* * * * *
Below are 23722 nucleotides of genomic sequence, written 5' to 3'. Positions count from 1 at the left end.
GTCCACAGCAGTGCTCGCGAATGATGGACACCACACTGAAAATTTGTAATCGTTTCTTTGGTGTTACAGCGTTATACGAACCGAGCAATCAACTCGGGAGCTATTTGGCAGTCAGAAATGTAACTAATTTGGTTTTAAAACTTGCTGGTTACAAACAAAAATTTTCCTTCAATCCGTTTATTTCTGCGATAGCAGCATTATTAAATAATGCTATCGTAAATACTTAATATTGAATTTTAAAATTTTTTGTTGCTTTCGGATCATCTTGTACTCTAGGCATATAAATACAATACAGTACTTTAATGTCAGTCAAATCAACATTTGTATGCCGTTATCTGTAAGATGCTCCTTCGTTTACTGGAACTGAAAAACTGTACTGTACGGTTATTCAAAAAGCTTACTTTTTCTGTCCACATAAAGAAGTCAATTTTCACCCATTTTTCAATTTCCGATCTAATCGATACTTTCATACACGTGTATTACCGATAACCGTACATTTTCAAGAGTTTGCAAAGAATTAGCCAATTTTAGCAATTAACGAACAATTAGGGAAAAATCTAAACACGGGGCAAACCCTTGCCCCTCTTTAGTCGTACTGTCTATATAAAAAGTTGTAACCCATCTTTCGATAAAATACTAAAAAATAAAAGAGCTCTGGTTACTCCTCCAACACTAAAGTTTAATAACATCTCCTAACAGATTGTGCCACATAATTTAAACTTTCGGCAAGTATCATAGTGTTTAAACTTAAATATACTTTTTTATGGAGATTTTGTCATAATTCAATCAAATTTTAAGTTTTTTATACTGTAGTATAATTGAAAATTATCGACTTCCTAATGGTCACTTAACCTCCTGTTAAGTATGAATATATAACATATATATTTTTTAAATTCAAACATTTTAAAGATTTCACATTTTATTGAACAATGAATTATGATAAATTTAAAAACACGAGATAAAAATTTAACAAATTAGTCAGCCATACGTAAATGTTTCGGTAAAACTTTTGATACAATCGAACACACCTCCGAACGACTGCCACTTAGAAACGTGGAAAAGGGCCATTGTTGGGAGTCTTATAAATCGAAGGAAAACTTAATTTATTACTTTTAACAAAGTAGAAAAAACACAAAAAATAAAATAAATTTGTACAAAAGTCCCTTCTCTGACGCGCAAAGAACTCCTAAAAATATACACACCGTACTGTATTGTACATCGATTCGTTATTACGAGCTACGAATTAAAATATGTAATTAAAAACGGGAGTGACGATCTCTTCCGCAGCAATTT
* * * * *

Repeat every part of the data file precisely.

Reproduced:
Below are 23722 nucleotides of genomic sequence, written 5' to 3'. Positions count from 1 at the left end.
GTCCACAGCAGTGCTCGCGAATGATGGACACCACACTGAAAATTTGTAATCGTTTCTTTGGTGTTACAGCGTTATACGAACCGAGCAATCAACTCGGGAGCTATTTGGCAGTCAGAAATGTAACTAATTTGGTTTTAAAACTTGCTGGTTACAAACAAAAATTTTCCTTCAATCCGTTTATTTCTGCGATAGCAGCATTATTAAATAATGCTATCGTAAATACTTAATATTGAATTTTAAAATTTTTTGTTGCTTTCGGATCATCTTGTACTCTAGGCATATAAATACAATACAGTACTTTAATGTCAGTCAAATCAACATTTGTATGCCGTTATCTGTAAGATGCTCCTTCGTTTACTGGAACTGAAAAACTGTACTGTACGGTTATTCAAAAAGCTTACTTTTTCTGTCCACATAAAGAAGTCAATTTTCACCCATTTTTCAATTTCCGATCTAATCGATACTTTCATACACGTGTATTACCGATAACCGTACATTTTCAAGAGTTTGCAAAGAATTAGCCAATTTTAGCAATTAACGAACAATTAGGGAAAAATCTAAACACGGGGCAAACCCTTGCCCCTCTTTAGTCGTACTGTCTATATAAAAAGTTGTAACCCATCTTTCGATAAAATACTAAAAAATAAAAGAGCTCTGGTTACTCCTCCAACACTAAAGTTTAATAACATCTCCTAACAGATTGTGCCACATAATTTAAACTTTCGGCAAGTATCATAGTGTTTAAACTTAAATATACTTTTTTATGGAGATTTTGTCATAATTCAATCAAATTTTAAGTTTTTTATACTGTAGTATAATTGAAAATTATCGACTTCCTAATGGTCACTTAACCTCCTGTTAAGTATGAATATATAACATATATATTTTTTAAATTCAAACATTTTAAAGATTTCACATTTTATTGAACAATGAATTATGATAAATTTAAAAACACGAGATAAAAATTTAACAAATTAGTCAGCCATACGTAAATGTTTCGGTAAAACTTTTGATACAATCGAACACACCTCCGAACGACTGCCACTTAGAAACGTGGAAAAGGGCCATTGTTGGGAGTCTTATAAATCGAAGGAAAACTTAATTTATTACTTTTAACAAAGTAGAAAAAACACAAAAAATAAAATAAATTTGTACAAAAGTCCCTTCTCTGACGCGCAAAGAACTCCTAAAAATATACACACCGTACTGTATTGTACATCGATTCGTTATTACGAGCTACGAATTAAAATATGTAATTAAAAACGGGAGTGACGATCTCTTCCGCAGCAATTT